Edible Mountain - How To Make Dandelion Jelly
Don’t weed those dandelions out of your yard, make them into a tasty treat instead!
Melissa Rebholz from Public Market in Wheeling shows us how to make dandelion jelly, and shares her recipe with us.
Dandelion jelly only uses the blooms, but every part of the dandelion is edible and a rich source of vitamins A, C and K. It also contains high levels of iron, calcium and potassium.
Dandelions are also an important part of the food chain for bees and other pollinators. It's another great reason to let them grow instead of mowing them down or treating your lawn.
The flavor of the dandelion starts slightly bitter, but the sweetness in jelly balances it out wonderfully. Try making a batch and soon you'll spreading it on your toast thick in no time!
Edible Mountain is a bite-sized, digital series from WVPB that showcases some of Appalachia’s overlooked and underappreciated products of the forest while highlighting their mostly forgotten uses.
Dandelion Jelly Recipe From Melissa Rebholz
3 cups dandelion blooms (yellow petals only)
4 cups water
1 Box Pomona’s Low Sugar Pectin
2 cups sugar
Juice of 1 lemon
1 tsp vanilla
1/2 or 1/4 pint canning jars
- Bring 4 cups water to a gentle boil. Pour the water over the dandelion blooms in a heat resistant container (a half gallon Ball jar works great). Steep the blooms as you would a tea for 24 hours at room temperature or 48 hours in the fridge.
- Drain the tea removing the blossoms into a small stock pot.
- Follow the directions in the Pomona’s pouch to make calcium water and set aside.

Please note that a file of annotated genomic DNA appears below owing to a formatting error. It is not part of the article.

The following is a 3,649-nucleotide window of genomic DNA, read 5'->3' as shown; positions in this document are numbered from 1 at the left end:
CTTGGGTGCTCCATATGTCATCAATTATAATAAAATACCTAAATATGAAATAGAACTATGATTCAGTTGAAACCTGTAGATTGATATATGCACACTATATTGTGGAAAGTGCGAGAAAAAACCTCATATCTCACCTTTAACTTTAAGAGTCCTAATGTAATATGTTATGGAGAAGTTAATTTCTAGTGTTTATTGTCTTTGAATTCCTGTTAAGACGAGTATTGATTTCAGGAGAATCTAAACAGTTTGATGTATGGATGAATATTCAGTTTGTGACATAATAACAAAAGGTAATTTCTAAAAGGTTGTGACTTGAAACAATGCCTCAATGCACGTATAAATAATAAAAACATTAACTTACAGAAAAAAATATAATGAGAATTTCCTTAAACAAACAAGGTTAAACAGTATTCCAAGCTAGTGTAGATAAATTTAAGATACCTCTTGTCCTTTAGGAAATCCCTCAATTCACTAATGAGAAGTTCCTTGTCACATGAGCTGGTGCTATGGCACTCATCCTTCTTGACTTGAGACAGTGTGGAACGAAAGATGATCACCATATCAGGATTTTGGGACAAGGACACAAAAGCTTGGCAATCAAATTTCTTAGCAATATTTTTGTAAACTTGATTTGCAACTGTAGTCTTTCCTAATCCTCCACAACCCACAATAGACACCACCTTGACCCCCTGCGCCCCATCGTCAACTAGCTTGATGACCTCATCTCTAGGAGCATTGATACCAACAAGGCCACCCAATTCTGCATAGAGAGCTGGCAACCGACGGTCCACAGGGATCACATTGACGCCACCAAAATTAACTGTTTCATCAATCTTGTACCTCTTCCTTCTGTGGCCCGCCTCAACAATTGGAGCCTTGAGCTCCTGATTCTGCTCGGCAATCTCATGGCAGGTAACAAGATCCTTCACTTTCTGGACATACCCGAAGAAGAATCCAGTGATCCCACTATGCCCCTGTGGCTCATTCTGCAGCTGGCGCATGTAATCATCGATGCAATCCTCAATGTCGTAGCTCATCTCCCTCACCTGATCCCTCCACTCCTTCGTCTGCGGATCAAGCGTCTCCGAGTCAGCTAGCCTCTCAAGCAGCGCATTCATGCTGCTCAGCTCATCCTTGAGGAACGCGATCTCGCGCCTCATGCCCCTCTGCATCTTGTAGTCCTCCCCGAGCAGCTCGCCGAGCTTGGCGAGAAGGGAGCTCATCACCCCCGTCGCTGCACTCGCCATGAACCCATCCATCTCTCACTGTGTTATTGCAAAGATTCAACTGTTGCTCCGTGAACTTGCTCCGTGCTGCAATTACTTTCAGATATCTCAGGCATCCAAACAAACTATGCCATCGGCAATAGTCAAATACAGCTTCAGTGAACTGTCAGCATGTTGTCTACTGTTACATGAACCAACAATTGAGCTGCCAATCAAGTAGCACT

- Combine sugar and 4 tablespoons of pectin in a small bowl and whisk to combine well. Set aside.
- Add the juice of 1 lemon and 4 tablespoons of calcium water to the dandelion tea. Bring to gentle boil over heat. Slowly whisk in the pectin/sugar while the tea is boiling. Boil the tea with sugar/pectin for 1 minute. Remove from heat and add vanilla.
- <li "="">Immediately pour into a pitcher to begin filling jars while liquid is very hot. As you fill each jar to about ¼ inch from the top, put the lid on and invert the jar. When all the jars are full and inverted, wait 5 minutes and turn them right side up.
- Let the jars cool and remain in the same place for 12 hours to properly seal. If a jar doesn’t seal it can be stored in the fridge and used within 30 days.
Disclaimer: Folks, we hope that you take caution when entering the forest. Please always be aware of your surroundings, while treading lightly, so as to not disturb the natural joy and wonder that our wilderness provides.
Although most of the flora or fauna described in Edible Mountain has been identified by experts in the field, it is critical to your health and safety that you properly identify any item in the forest before eating or touching it. If you are uncertain about anything, please leave it alone and ask for an expert’s advice. Many dangerous plants and fungi share similar properties, which make them easily confused with their nonlethal relatives.
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